In March of last year, the pandemic forced theaters and concerts venues across the state of Ohio to halt shows and close doors, to stop the spread of the virus, leaving them without an operating budget for the next year and with an uncertain future.
The American Rescue Plan that we passed this spring and that President Biden signed into law was a lifeline for venues and arts organizations across Ohio, and is allowing concert venues and theatres and arts organizations to reopen their doors and welcome Ohioans again.
We know these venues have been among the hardest hit by the pandemic. It’s why in the Rescue Plan we expanded the Shuttered Venue Operators Grant, which we created with our Save Our Stages Act. Nearly 400 Ohio venues have received more than $300 million to get through this crisis.
This week I visited the Dayton Performing Arts Alliance, and the Lima Convention Center. The Dayton Performing Arts Alliance alone received nearly $1.2 million in funding, to help cover all the expenses they’ve dealt with over the past year, without any in-person ticket sales. The Lima Convention Center and Symphony also received hundreds of thousands in Save Our Stages funding to cover their expenses.
Now, the Lima Symphony is reopening for its first in-person concert this Saturday. The Dayton ballet and the philharmonic are opening for their first full, in-person performances since last spring. Arts venues throughout the state are welcoming Ohioans to shows, concerts, and live theatre again, many for the first time in more than a year and a half.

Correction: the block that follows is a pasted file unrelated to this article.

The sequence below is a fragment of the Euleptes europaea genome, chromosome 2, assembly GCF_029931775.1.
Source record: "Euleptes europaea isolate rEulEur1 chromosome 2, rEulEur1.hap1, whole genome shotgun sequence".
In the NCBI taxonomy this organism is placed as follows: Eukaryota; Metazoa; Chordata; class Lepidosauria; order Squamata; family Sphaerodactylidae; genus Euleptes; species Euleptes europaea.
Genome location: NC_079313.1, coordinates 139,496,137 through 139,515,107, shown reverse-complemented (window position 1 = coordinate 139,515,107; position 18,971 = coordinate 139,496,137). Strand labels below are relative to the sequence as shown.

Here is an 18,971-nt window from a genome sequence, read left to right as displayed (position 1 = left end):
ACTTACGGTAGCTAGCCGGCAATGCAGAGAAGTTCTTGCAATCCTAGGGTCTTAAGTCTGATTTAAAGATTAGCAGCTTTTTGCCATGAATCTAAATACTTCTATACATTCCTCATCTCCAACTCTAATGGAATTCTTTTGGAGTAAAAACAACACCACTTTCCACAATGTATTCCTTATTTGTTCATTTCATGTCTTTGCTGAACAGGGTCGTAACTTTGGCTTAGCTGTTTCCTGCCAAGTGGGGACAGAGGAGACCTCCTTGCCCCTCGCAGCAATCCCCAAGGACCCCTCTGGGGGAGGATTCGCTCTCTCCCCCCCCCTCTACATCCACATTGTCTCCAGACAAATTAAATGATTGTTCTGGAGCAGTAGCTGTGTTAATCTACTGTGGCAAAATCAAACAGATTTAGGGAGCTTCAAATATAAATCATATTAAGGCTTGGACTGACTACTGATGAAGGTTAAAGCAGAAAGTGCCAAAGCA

We also know that the vaccines are critical to making sure arts venues are open and thriving again.
Because of the work we did with the Rescue Plan to ramp up vaccine distribution, most Ohioans are now vaccinated – it’s still not as high as it should be, but the numbers are going up every day. As of now, 65 percent of Ohio adults have had at least one dose.
That progress, combined with Save Our Stages funding, is allowing the show to go on once again.
Families are bringing their kids to a ballet and the theater for the first time. Parents are having a night out at a show again. It’s what we’ve all been waiting for after a long, hard year.
And saving these arts organizations not only supports the performers and the workers, it helps local businesses and the whole Ohio economy – people go to a local restaurant before the show, they grab a drink afterward, more people are out and about in downtown.
We can’t have thriving, vibrant cities without the arts. It’s why we fought to save our stages, and will continue to stand up for Ohio’s great arts organizations.